Plant of the Month – November, 2009
Purple Chinese Hat Plant
Purple Chinese hat (Holmskioldia tettensis) will grow 4 to 5 feet tall or more. All photos by Jimmy Turner.
AT A GLANCE
Latin name: Holmskioldia tettensis
Common name: Purple Chinese hat
Flowers: Purple and pink
Mature height: 5 ft.
Width: 4 ft.
Hardiness: Sub-tropical annual or tender perennial ( to Zone 8b)
Exposure: Full sun to partial shade
Water usage: Medium
Sources: Mail order and online
With winter fast approaching here in Texas, many of us are beginning to receive the first of our winter plant catalogs and e-mails. Strange how they start to appear when we have more time to be inside, tempting us with their glossy photos and promises to survive anything! To those of us with the “garden bug” these are the trying times — when our credit cards and relationships may easily be taxed to the max. Many a time I, too, have broken down to temptations over the years. Preciously purchased seeds, bulbs, and tiny plants, tossed about in boxes, have been delivered to my door like Christmas every spring, the result of my wintertime armchair plant hunting. Each little over-priced plant symbolizes some hope or dream of what my garden will become. I have to admit that over the years many of the plants I’ve found this way have succumbed to the Texas climate and have added to my ample compost pile, but a few have surprised me.
Holmskioldia tettensis is just such a surprise. Several years back I found this plant on the Internet (possibly the best garden tool ever invented) and thought it might make a cool summer tropical. The upright plants, native to North Africa, quickly grow to 4 to 5 feet tall and flower from early summer until frost. The blossoms resemble pointed straw Chinese hats, which is why the plant has taken that as its common name. Each flower has a 1-inch cupped, lavender-pink star with a blue butterfly sitting on top. You really have to see them to understand; maybe my photos will give you a better clue.
I kept my first purple Chinese hat plant for a few years, enjoying it in the summer as a container plant and moving it inside every winter. Then while traveling to East Texas one summer, I saw one in the Stephen F. Austin University Mast Arboretum, one of my favorite places to look/beg for cool plants. To my surprise, the staff had one growing in the ground that was just too big to have been hauled in during winter. My good friend who works there said they’d had it for a few years, hardy in the ground. Hmmmm, I thought. So much for believing what you read on plant tags. (I, too, forget that plants can’t read.) As soon as I got back to Dallas, I plopped ours right into the trial garden. Let’s just see how it does in a Dallas winter.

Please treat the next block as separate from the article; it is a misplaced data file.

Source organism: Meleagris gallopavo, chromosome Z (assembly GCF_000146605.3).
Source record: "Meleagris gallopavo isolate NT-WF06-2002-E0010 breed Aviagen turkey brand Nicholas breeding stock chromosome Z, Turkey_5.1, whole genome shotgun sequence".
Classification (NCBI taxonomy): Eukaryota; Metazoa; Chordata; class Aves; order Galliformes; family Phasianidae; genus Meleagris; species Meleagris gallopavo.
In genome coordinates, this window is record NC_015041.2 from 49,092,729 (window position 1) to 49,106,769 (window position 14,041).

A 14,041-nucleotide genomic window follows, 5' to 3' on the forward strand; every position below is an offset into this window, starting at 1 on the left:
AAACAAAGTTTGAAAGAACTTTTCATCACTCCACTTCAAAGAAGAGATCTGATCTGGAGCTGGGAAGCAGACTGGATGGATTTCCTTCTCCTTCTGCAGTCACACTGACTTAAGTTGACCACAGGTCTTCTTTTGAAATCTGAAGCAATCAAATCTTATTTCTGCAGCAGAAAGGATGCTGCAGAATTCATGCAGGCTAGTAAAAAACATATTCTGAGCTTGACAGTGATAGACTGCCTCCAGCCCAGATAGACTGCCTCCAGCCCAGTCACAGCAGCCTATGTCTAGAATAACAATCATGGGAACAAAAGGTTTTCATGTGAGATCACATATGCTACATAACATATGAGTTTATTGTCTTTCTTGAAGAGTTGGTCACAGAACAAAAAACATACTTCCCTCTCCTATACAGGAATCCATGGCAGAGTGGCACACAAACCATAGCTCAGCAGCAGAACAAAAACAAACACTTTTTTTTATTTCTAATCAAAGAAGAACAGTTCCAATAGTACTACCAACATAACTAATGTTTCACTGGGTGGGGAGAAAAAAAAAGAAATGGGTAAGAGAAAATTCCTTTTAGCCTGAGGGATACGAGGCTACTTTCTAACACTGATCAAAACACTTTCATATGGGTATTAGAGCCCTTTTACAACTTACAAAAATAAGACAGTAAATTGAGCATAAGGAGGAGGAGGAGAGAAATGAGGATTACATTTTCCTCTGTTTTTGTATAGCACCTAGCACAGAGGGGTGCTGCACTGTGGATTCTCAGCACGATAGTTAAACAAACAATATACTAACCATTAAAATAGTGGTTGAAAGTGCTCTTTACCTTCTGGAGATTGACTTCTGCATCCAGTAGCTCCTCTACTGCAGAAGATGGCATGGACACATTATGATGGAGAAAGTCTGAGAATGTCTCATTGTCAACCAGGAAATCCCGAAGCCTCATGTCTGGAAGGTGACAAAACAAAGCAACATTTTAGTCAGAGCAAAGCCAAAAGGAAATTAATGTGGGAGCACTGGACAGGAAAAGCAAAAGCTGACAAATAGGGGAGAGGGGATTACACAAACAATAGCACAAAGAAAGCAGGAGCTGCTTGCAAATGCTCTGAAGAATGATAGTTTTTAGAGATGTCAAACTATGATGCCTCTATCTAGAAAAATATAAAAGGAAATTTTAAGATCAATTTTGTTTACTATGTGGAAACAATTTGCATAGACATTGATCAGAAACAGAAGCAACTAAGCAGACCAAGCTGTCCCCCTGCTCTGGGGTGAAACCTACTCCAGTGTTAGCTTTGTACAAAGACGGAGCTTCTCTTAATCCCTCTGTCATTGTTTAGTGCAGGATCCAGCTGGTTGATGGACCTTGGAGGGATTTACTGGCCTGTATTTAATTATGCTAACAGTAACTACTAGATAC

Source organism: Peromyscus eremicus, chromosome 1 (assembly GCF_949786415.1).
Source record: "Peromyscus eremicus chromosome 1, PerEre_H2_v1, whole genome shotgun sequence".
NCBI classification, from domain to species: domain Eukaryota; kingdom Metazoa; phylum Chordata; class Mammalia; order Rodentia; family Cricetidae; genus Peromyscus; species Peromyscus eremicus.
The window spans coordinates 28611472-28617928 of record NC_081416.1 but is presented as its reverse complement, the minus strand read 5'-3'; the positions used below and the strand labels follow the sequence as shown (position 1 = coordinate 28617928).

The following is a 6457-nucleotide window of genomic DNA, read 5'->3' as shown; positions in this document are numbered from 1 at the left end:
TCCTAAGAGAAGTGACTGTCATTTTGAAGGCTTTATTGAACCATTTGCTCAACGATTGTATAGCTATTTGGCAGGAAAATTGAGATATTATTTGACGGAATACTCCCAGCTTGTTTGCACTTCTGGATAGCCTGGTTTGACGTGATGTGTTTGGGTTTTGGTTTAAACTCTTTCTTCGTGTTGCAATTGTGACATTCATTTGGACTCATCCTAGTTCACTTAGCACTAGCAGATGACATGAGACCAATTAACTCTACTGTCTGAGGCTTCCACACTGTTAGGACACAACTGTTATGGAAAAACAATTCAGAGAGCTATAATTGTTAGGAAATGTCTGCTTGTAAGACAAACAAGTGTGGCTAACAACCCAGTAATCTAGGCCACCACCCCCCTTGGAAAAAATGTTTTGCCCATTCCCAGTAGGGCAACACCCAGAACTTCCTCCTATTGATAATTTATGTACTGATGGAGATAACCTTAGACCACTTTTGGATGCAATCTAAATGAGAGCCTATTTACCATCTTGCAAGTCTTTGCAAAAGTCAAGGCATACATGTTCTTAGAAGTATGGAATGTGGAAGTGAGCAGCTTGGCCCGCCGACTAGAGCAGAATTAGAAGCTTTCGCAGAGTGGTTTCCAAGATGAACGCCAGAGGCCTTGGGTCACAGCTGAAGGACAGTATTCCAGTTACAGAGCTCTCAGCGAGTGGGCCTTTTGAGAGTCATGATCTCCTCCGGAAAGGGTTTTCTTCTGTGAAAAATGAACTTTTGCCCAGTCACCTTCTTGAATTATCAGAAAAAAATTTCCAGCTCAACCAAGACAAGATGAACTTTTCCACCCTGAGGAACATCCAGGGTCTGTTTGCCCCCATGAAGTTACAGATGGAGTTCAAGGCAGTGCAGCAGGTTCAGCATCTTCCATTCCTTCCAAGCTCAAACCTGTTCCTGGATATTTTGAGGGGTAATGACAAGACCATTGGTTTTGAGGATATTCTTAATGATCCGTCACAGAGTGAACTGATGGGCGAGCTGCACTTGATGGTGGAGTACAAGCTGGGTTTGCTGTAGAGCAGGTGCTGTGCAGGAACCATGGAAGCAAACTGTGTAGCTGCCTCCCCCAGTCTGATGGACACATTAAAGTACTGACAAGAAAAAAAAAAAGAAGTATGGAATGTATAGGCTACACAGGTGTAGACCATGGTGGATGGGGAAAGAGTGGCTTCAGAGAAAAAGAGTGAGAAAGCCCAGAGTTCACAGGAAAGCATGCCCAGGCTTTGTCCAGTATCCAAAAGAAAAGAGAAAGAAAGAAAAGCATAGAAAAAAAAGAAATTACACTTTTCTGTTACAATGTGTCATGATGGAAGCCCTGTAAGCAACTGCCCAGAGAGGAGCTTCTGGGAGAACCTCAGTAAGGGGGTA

Guess what? It has survived the last three winters, freezing back to the ground and coming back each summer. I do imagine that as soon as we have a “real” winter, it will perish, but until then I’ll just consider each year a bonus. If you live north of Dallas, or in any area north of Zone 8a, it will most likely be a summer annual. (If it comes back for you, please let me know.) In warmer areas of the state, I’m sure this plant will definitely perennialize and reach 8 ft. or so over time.
Purple Chinese hat is also very easy to grow, tolerating full sun or part shade equally well. And it isn’t particular about soil pH as far as I can tell. Its water requirements don’t seem to be very high, but I do recommend fertilizing to get it to flower more. I like to mix it in summer containers with foliage plants to bring out the purple and blue colors of the flowers. Try Alternanthera ‘Purple Knight’ or Pseuderanthemum ‘Texas Tricolor’ to accent it.
I encourage you to do a little wintertime armchair plant hunting for yourself this winter, or send a gift certificate to a gardener you love and let them add something a little exotic to their garden. I really believe that some of the best-adapted plants to our extreme climate are available only via mail order. Those are the “ugly duckling” plants that won’t look good in a 4-inch or 1-gallon pot at the nursery, but truly grow into showstoppers in your garden.
To purchase this plant, I recommend just typing the Latin name into Google and adding “mail order” to it. I see online that the folks at Caldwell Nursery in Caldwell, Texas, like purple Chinese hat as much as I do and have it for sale. And check out the Stephen F. Austin Mast Arboretum Plant Sale next spring; I see they have it listed, too.
About the author: Jimmy Turner is the senior director of gardens at the Dallas Arboretum. Visit www.dallasplanttrials.org for more information on his trials.